A dreary New York theater season has suddenly come vibrantly to life with Significant Other, the surprise Off-Broadway hit of the summer two years ago that has made a triumphant return—this time to the cherished Booth Theatre on Broadway itself. The star of the original production, Gideon Glick, has returned with it. He is simply marvelous, and so is the play and everyone in it.
In Joshua Harmon’s touching and exuberant comedy, expertly directed by Trip Cullman, the bony, bouncy Glick does a career-defining turn as Jordan Berman, an undeniably funny, desperately lonely gay man who works in an advertising agency churning out copy for vaginal creams. He’s 29 years old, and nobody has ever told him, “I love you.” His three closest gal pals—Kiki (Sas Goldberg), Vanessa (Rebecca Naomi Jones) and Laura (Lindsay Mendez)—say it constantly, but when, one by one, they find guys of their own and get married, their priorities change and Jordan is left to face just how weird life can be when you’re living it all alone.
With no gay friends in high school to lean on, Jordan depended on his holy trinity of female screw-ups who were always there to compare miseries and share everything except their bras. They tried to fix him up, through years of formative ups and downs, with various Mr. Rights. They held his hand, kicked away his clouds, cheered his near-successes and discounted his failures as somebody else’s losses. But as time passed, high school morphed into college, disappointing jobs, career decisions and serious relationships, and all three girls grew up and found their own Mr. Rights while Jordan always ended up with Mr. Right Now.
Unhappily, Jordan’s hopes for love waned, like his craving for pop tunes and pop tarts. He turned for triage to his wise and loving grandmother, but she grew tired of growing old and became preoccupied with chalking up variations on suicide with no pain and no mess to clean up for the people left behind. And sometimes Jordan just fell for the wrong guys—like a handsome fellow office worker named Will (John Behlmann) he met at an office-party swimming pool. Hopelessly uncertain of how to show either love or lust, Jordan asks him to a movie, but it turns out to be a dull documentary about the Franco-Prussian War, and Will repays his attentions with indifference.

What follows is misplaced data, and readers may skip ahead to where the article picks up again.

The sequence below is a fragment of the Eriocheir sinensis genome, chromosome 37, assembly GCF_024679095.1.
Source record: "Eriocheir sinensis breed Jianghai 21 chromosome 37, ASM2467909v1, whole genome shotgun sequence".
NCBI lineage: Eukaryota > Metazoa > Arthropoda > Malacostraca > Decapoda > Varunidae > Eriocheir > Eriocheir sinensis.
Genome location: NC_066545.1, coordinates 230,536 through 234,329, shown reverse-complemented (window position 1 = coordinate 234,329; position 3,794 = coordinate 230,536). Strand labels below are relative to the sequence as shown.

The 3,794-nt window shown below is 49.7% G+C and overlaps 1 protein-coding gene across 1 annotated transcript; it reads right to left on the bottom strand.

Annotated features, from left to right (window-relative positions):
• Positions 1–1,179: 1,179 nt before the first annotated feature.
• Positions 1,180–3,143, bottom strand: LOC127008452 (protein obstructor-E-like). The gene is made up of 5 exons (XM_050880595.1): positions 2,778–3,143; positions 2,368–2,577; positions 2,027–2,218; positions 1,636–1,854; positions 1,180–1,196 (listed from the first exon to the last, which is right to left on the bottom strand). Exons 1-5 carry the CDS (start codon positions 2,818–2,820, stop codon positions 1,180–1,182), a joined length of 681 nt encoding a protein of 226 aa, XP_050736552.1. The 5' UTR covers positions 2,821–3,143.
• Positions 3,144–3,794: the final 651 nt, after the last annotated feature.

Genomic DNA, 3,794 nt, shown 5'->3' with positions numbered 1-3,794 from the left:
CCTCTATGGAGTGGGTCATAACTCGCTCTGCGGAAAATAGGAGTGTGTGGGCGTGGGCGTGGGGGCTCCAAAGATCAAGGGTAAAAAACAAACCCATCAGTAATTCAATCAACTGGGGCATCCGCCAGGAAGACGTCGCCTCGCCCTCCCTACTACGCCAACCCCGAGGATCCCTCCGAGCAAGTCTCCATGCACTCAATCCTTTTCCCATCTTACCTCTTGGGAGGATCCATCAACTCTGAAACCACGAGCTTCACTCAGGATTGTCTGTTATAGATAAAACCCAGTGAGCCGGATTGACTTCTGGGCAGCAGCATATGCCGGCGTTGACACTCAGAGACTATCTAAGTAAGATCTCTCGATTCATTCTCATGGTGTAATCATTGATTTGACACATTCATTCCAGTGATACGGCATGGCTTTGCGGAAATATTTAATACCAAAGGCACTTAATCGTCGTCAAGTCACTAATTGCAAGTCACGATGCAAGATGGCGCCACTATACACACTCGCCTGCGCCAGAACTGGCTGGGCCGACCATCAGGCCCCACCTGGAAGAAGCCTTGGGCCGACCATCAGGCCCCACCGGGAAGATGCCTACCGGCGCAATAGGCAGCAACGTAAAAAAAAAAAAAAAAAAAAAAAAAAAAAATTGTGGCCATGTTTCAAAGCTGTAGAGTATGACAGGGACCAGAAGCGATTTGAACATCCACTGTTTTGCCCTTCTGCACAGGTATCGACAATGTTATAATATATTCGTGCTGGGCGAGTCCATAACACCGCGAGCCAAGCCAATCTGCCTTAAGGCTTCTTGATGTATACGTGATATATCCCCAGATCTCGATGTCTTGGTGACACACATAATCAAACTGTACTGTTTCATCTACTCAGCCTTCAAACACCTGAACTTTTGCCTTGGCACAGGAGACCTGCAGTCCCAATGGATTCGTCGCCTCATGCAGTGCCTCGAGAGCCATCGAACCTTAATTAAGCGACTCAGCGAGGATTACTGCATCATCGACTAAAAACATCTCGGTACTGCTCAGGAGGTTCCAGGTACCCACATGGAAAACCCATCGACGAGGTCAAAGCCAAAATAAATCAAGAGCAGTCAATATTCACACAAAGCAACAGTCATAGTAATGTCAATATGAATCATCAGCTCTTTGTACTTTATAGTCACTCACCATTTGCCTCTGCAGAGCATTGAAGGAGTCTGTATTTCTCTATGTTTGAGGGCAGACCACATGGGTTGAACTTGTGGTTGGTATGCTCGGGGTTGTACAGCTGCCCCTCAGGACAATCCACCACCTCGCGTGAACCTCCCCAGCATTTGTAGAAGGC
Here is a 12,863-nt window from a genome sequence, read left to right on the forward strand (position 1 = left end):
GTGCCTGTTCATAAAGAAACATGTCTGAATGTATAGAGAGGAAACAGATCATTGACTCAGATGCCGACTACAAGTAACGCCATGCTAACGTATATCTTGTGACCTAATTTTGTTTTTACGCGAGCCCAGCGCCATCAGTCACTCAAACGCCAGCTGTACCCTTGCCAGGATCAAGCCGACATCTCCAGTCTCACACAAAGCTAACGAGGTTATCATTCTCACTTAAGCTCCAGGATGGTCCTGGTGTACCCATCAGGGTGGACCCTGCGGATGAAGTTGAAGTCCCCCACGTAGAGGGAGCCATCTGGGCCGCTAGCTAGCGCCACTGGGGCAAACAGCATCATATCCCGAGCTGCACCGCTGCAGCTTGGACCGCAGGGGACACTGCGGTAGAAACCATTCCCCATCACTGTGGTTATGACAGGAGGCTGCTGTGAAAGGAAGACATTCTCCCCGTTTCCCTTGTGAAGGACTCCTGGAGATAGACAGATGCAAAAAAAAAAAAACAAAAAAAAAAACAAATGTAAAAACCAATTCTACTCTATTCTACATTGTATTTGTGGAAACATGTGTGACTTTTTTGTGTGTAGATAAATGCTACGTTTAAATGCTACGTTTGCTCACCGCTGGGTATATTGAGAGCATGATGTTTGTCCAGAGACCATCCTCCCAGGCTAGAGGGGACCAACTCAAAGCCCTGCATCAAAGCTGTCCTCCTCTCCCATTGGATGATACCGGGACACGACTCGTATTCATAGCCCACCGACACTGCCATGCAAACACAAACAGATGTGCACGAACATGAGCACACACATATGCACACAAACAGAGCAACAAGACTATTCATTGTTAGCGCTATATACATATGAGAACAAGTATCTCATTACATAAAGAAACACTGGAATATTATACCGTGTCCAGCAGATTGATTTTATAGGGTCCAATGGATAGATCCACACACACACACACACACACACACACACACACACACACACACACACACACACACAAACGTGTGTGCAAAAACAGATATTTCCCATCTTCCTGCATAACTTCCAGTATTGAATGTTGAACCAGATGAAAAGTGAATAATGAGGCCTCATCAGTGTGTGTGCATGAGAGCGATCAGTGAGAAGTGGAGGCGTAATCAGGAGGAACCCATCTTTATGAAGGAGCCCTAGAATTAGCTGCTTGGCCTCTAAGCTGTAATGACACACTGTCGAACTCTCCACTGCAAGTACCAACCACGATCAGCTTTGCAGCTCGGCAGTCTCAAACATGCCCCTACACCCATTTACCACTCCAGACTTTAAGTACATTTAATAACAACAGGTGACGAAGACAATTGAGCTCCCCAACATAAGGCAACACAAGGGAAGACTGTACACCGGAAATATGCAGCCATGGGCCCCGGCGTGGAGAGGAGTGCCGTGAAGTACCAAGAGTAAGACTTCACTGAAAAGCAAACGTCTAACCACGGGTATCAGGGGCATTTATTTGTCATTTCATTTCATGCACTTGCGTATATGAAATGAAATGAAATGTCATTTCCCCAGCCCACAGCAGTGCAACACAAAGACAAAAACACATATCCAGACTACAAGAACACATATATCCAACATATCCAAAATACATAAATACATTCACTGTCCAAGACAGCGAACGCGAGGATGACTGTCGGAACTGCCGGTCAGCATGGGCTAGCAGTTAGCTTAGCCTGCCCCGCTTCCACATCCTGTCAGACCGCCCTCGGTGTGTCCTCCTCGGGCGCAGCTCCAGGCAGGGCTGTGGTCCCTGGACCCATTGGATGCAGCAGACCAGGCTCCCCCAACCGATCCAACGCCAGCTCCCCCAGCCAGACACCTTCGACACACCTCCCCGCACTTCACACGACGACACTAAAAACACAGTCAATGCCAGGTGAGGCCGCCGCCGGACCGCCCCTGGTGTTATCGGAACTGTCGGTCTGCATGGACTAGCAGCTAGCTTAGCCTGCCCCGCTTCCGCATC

In the play’s best scene, he writes an ill-advised email to Will pouring his heart out, despite howls of objection from his entire female support team. With the kind of hopscotching, forehead-thumping, soul-searching torture that are Gideon Glick’s sailing, soaring, slumping, slurping hallmarks, he struggles visibly with his dilemma, jumping and dancing and bouncing off the walls around his laptop, then finally jabs his finger on “Send.” The object of his obsession not only ignores him but moves away.
Jordan and his overweight best friend and former roommate, Laura, still talk about having kids with the help of a turkey baster, but he is always left alone—without a mate, a pal, a chum, or a confidante. When Laura checks off an annoying list of elaborate plans prior to her own impending walk down the aisle, Jordan’s whole world flashes before his eyes and he at last floods the stage with pent-up feelings of abandonment, frustration, loss and regret in a torrent of tears and rage. It’s a brilliantly written second-act tirade that stops the show. Once again, he’s without a significant other, and only his book knows how he looks in bed.
Unlike most of the young playwrights today who have not yet deserted the stage to write for the kind of real money they can earn in Hollywood, Joshua Harmon writes with heartbreaking truth and bittersweet honesty. Trip Cullman has directed with warmth and a refreshing lack of sentimentality. Although the entire cast is splendid (especially the glowing, intelligent veteran actress Barbara Barrie as his grandmother), it is the career-defining centrifugal force of Gideon Glick that holds center stage captive, and he’s not just house-sitting.
In the leading role of Jordan, he joins Ben Platt of Dear Evan Hansen in delivering one of the season’s greatest performances by newcomers. (Both shows are about the despair of loneliness, but Significant Other is better.) When Jordan is at the end of his rope and cannot reach the girls in his support group except to leave cries for help on their answering machines, Glick’s near hysteria is like an alcoholic sending out distress signals to a sponsor in AA before reaching for a whiskey that might prove to be fatal. Full of libidinous charm and energy, he looks as though he could fold himself, like an envelope. Sometimes you cheer him when he melts poetically about the multiple choices he faces on the highway of life, and other times you want him to shake him when he forgets how to pick up the pieces and make a move in the right direction, or the wrong direction, or any direction at all. But even if he fails, that’s O.K. too, because Gideon Glick is such a pleasure to be around that we’ll take him any way we can get him. Delight is leavened by emptiness, and we realize that behind all that banter and bravery lies a mortgaged heart.